Sumit Singhal loves modern architecture. He comes from a family of builders who have built more than 20 projects in the last ten years near Delhi in India. He has recently started writing about the architectural projects that catch his imagination.
Lowenstein Cultural Center in Denver, Colorado by Semple Brown Design
April 3rd, 2011 by Sumit Singhal
The prominent urban site located along East Colfax Avenue was the first anchor development for the City of Denver’s Colfax Redevelopment Plan. The idea was to create a vibrant urban center incorporating anchor tenants with a focus on Music, Books and Movies. It was envisioned that the synergy created between the two retailers and the movie theatre would help to invigorate the neighborhood and work as a catalyst for the revitalization of East Colfax Avenue. A cinema was originally cast to go into the vacated historic Lowenstein Theatre, but after a programmatic change the historic Theatre was renovated to for the local bookstore Tattered Cover. This left the new building, which houses a local music venue Twist & Shout and Denver Film Center, to reinforce the urban edge of Colfax and Elizabeth streets.
Semple Brown Design, P.C. – Architect
The project’s components consist of new retail (25,920 square feet), a 203-space parking garage and a renovated historic theatre. The design team’s intent was to reinforce the Esplanade (parking and fountain), which fronts East High School and connects to East Colfax Avenue, by placing the project on axis with it. A smaller Esplanade was created by vacating the alley and converting it into an urban pedestrian street which connects the two buildings with the garage.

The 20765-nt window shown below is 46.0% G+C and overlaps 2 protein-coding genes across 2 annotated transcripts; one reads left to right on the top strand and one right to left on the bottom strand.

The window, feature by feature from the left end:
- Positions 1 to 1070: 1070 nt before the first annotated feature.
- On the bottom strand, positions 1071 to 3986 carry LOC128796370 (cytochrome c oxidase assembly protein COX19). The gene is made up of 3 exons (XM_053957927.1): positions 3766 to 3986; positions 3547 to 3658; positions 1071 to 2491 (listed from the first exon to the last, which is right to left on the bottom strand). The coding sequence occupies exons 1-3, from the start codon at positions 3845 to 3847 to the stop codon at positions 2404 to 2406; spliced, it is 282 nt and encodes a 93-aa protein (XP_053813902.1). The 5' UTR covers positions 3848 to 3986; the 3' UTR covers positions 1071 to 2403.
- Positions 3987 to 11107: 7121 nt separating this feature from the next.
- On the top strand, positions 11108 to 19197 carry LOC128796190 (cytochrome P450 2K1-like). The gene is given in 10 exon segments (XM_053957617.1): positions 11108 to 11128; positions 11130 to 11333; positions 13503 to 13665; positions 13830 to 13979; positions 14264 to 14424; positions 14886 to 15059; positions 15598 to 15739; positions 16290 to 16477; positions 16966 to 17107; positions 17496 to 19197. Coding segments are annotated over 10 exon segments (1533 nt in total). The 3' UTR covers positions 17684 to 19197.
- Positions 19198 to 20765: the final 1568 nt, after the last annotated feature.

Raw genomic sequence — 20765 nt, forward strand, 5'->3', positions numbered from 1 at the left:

MASSING: To meet the developer’s needs, the site needed to be built-out on all sides as well and the building’s height was maximized to a bulk plane of 55’ above the street. The resulting massing was an ominous partner to the historic Lowenstein Theatre building which steps down from the fly tower to a much lower massing at Colfax Avenue.
In order to resolve massing issues the design team took small shifts to the garage structure, visually breaking it down into smaller pieces. These elements were either completely solid, open, or became part of the art piece.
Homage was paid to the original Lowenstein lobby façade by taking critical datums from the old building over to the new. For example, the metal clad entrance to the music store was a direct translation from the theatre’s roof line on Colfax Avenue. Also, the prominent gallery windows on the Lowenstein were measured and reinterpreted into a louvered truss/screening element on the upper level of the garage.
Time was also a major challenge. To meet the needs of the bookstore’s required move-in date, the garage needed to be completed within 7 months from the time the program was first given to the architectural team. The Architects and Structural engineers had little more than a week to commit to the overall structural layout and grid which meant that the architectural design of the building needed to be resolved as well. The move-in date was achieved, though at the cost of many sleepless nights for the designers.
With a core and shell construction cost of $55/sf the design team was forced to find inexpensive materials for the building structure and skin while also trying to make a comfortable pedestrian experience on three sides of the building.
MATERIALS: Three colors of cementitious stucco, standing seam metal wall panels, precast concrete panels (acid washed and standard finishes) and expanded aluminum panels were used as cladding for the building. The 4’x10’ expanded aluminum panels were layered to provide both visual interest and screening for cars on the upper decks of the parking garage. The aluminum panels cost less than 25 cents a square foot for materials which makes it one of the most economical screening elements available. Charcoal colored standing seam panels were used to identify the record store’s entrance. Acid washed precast concrete panels were used with standard storefront system for a restaurant along Colfax. The change in materials along Colfax from precast to metal panels helped to give identity to the individual tenants while also helping humanize the scale of the building for pedestrians.
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Category: Cultural Center